The FCAFC noted that Swiss-style claims are purpose limited process claims. It also noted that the UK Supreme Court case was not decided unanimously. Two of the Judges advocated the outward presentation test on the basis that infringement is solely determined by the suitability for use of the end product (including labelling and pamphlets). Another two Judges advocated the subjective intention test on the basis that a mental element is an essential feature of claims that are limited by purpose. In doing so they noted that while subjective intention is routinely proved by objective evidence of conduct, the purpose for which something is manufactured is not always obtainable from such objective evidence. The fifth Judge advocated an objective appearance and characteristics test that in some circumstances would hold a manufacturer to infringe unless they positively exclude the use specified in the Swiss-style claims.
The FCAFC took from this that the UKSC rejected an objective test for purpose satisfied by the reasonable foreseeability test. The FCAFC also found that the remaining differences between the UKSC Judges stemmed from their respective attempts to satisfy the Protocol on Interpretation of Article 69 of the EPC, which requires the extent of protection to combine fair protection for the patent proprietor with a reasonable degree of legal certainty for third parties. It was noted that in Australia claims are not construed by such a policy objective, but rather are guided by context dependent common law principles. The FCAFC held that for Swiss-style claims the manufacturer’s intention is not an essential feature of the invention, and as such infringement is not concerned with what the manufacturer intends to do, rather it is concerned with what they have done – whether the medicament as manufactured is for the alleged therapeutic use. Nonetheless, the FCAFC held that where direct evidence of the manufacturer’s intention is available it can form part of the matrix of considerations in an infringement determination. In further contrast to the UKSC the FCAFC also held that reasonable foreseeability can be useful, but is not determinative in an infringement determination - it might be reasonably foreseeable that a product might be put to a particular use, but it does not necessarily follow that the product, as manufactured, is for that use. The FCAFC agreed with the trial Judge’s holding that suitability for use is an insufficient test for infringement of a Swiss-style claim. Hence, while holding that the manufacturer’s intention is not necessary for making an infringement determination in respect of a Swiss-style claim, the FCAFC left open several factors that in a given case can assist in determining whether a generic medicament as manufactured is for the Swiss-style claimed therapeutic use.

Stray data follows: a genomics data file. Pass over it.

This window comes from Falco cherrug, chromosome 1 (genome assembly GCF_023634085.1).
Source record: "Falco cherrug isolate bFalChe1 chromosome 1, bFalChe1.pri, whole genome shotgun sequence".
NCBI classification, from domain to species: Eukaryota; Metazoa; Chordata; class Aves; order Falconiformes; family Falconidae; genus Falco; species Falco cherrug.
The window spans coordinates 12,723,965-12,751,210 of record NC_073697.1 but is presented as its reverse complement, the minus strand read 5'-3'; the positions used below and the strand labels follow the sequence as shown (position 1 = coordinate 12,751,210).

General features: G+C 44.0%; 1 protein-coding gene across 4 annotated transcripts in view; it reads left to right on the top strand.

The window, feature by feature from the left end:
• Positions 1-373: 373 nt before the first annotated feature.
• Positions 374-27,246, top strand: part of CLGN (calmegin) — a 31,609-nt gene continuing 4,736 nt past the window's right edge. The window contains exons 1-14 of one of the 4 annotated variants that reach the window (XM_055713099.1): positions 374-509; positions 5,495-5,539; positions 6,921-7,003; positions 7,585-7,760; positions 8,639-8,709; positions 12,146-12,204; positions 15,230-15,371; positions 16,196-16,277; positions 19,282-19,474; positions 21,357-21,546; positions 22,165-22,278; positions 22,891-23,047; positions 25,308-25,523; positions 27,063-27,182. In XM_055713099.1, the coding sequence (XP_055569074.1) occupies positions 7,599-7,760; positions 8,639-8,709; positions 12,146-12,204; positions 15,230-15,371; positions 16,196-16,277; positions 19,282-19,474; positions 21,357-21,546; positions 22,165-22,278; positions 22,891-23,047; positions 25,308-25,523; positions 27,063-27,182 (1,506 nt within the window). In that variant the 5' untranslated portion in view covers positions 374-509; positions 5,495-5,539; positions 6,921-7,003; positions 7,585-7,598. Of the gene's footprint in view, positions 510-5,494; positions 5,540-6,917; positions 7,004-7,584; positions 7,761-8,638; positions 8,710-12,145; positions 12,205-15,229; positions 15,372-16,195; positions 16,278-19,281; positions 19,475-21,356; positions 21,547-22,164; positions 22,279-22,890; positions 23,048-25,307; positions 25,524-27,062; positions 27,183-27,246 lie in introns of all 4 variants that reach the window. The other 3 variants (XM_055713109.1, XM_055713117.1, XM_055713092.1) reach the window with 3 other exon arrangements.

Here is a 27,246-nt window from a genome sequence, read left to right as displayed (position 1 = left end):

On the facts of the case the FCAFC held that Sun Pharma’s manufactured product (including labelling, information given to patients and product information lodged with the Therapeutic Goods Administration (TGA)) was clear in what it was to be used for and involved substantial therapeutic uses. On account of that and despite the product information lodged with the TGA stating that it is bioequivalent to Merck’s product a statement excluding the use specified in Merck’s Swiss-style claim (had it been valid) was not required. Nor was Sun Pharma obliged to write to medical practitioners and pharmacists instructing them not to prescribe or dispense it for the use specified in Merck’s Swiss-style claim. The FCAFC indicated that this last consideration concerns downstream activity and is more relevant to defending a claim to contributory infringement of a method of treatment claim than to defending a claim to infringement of a Swiss-style claim. The FCAFC also noted that the differences between Swiss-style claims and method of treatment claims mean that infringement of one does not necessarily imply infringement of the other. In this respect they found that the trial Judge was not acting inconsistently in finding the Swiss-style claim not infringed and the method of treatment claims to be infringed, given that reasonable foreseeability could be found to be established for the latter, but not the former.